However, we can break that down even further: to succeed, developer-led security tools should look and feel like developer tools that are delight to use; embrace community contribution and engagement, even if they are not in themselves open-source; be easy to self-consume but also to scale in an enterprise; and of course, protect against what matters with the proper security depth and intelligence.
How far to the right should shift-left go?
A large part of the promise of cloud-native technologies for IT organizations is encapsulated in the phrase, “you build it, you run it.” Making security both more efficient and more effective is a huge opportunity that is at every technology executive’s door these days. To truly empower developers to own the security of their own applications, CSOs and CIOs should think about this in a broader sense: “you build it, you run it, and you secure it.”
What this means is to give developers the tools they need to both buildand run secure containers, including monitoring Kubernetes workloads for vulnerabilities. In this case, Security or Operations could move to a role of policy creation, enforcement and audit—while application risk risk identification and remediation would be within the developer’s workflow. The recent launch of developer-focused container-scanning solutions by Amazon Web Services (NASDAQ: AMZN), Google Cloud (NASDAQ: GOOGL) and others is a start.
Following this brave but existential choice will help enterprises to drastically reduce the risk inherent in growing their container infrastructure, and to efficiently scale security best practice. Wrapping top-of-the-line security with a coat of delightful developer experiences is something possible today, and a direction that is inevitable. As Rachel Stephens of analyst firm Redmonk has written, tools can play a lead role in culture change.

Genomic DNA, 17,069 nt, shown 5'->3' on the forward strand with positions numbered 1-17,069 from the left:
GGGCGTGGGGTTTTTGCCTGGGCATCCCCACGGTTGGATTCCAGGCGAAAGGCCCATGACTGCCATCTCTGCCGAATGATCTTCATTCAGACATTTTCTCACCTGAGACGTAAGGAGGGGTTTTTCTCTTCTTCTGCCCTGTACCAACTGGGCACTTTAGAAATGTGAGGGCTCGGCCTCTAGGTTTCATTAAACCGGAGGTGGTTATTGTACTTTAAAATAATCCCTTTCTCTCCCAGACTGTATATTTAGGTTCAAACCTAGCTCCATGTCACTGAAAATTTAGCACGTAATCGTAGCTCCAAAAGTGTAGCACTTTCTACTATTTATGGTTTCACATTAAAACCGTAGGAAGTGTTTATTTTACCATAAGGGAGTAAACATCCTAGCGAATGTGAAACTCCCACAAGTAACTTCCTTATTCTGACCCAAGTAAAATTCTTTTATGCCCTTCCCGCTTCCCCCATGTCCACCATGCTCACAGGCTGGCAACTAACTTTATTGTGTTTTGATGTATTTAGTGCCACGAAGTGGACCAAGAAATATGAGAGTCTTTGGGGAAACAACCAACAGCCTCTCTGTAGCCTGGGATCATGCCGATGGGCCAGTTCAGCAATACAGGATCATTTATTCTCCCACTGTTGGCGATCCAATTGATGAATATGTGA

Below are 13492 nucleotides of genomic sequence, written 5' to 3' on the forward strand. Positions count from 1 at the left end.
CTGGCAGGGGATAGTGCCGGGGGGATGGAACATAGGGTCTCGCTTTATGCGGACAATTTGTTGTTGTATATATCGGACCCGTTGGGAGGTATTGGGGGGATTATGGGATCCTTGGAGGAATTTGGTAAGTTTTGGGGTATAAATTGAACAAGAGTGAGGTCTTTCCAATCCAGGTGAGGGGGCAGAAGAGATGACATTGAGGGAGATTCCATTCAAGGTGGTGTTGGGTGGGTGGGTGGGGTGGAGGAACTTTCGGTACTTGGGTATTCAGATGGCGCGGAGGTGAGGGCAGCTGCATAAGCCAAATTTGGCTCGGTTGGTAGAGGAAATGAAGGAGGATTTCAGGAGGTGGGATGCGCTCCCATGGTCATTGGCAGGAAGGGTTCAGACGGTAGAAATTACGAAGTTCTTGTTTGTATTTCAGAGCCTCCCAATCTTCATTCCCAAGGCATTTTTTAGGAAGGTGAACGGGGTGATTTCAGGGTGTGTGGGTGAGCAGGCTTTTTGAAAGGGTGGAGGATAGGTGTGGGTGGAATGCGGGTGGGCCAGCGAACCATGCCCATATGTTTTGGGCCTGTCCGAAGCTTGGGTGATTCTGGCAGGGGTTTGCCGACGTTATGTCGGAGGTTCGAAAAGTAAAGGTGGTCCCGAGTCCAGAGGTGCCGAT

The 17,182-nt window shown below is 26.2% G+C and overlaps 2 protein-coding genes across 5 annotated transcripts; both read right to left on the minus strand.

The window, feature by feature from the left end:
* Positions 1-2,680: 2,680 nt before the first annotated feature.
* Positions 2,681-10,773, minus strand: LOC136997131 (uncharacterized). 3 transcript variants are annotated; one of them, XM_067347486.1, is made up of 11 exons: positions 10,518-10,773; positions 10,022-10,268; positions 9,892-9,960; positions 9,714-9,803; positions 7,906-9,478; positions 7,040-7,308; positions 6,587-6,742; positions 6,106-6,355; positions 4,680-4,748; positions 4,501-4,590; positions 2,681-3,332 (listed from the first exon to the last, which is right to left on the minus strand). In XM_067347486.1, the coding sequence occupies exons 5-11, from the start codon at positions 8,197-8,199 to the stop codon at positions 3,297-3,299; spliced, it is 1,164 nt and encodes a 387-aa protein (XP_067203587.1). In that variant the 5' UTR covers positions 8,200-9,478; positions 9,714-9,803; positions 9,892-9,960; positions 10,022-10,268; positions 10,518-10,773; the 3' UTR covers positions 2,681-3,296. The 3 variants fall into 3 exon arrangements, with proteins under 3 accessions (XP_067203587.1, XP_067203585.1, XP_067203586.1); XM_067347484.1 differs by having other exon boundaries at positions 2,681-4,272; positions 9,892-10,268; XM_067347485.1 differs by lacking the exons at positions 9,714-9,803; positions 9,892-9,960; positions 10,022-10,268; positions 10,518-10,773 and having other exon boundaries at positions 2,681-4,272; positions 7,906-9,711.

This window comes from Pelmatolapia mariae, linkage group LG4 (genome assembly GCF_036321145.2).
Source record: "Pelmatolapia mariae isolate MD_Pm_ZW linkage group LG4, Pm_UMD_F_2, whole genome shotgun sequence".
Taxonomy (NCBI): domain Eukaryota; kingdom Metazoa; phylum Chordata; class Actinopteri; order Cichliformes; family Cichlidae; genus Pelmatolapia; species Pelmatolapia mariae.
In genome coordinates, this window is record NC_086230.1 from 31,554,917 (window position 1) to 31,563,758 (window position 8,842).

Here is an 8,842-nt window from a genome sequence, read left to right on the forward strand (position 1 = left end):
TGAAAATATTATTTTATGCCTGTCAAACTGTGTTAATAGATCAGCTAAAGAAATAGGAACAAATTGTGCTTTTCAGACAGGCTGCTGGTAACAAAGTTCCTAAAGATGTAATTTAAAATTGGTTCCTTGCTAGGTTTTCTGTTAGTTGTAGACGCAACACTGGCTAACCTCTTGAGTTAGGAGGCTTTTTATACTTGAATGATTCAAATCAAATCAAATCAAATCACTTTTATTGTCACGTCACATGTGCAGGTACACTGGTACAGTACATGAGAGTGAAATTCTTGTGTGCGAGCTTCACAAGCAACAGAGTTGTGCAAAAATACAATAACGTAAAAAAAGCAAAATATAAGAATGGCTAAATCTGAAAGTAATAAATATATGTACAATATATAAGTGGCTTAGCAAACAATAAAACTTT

A story about the late Oracle co-CEO, Mark Hurd, who passed away last week at the young age of 62.
It’s somewhere in May 2008, Düsseldorf, on the last day of a huge, week-long tradeshow where HP (where I worked 2006-2014) had a massive presence. All staff (about 50 in sales, marketing), tired, hungover, very cynical are summoned to the booth for 7am (!) to hear the new-ish CEO speak.
At this point, everyone expects some generic pep talk full of corporate Americanisms. The figure that steps in, with reading glasses at the end of his nose, in khakis and a blue blazer, looks like a cross between accountant and American football quarterback—fitting our very low expectations.
He takes the mic, looks at his notes, says good morning, and says that he wants us to do one thing today, and one thing only. He pauses, looks up, drops his notes.
To everyone’s pre-caffeine shock, he starts shouting “I want you to sell, I want you to kill the competition today, kick their asses, don’t leave any opening” he goes on and on. I look around and see some of the most experienced, cynical sales people I’ve ever know smiling like kids, on their feet, shouting back in encouragement.
I’ve been in the military and I’ve been in field business roles and I’ve never seen this kind of instant transformation, and a crew as motivated and focused as the HP booth staff that day. Proper Henry V moment.
I’m sure everyone who worked for Hurd has informed/uninformed good/bad opinions of how he was as manager, exec, CEO, but he’s gone now, so what we have our stories.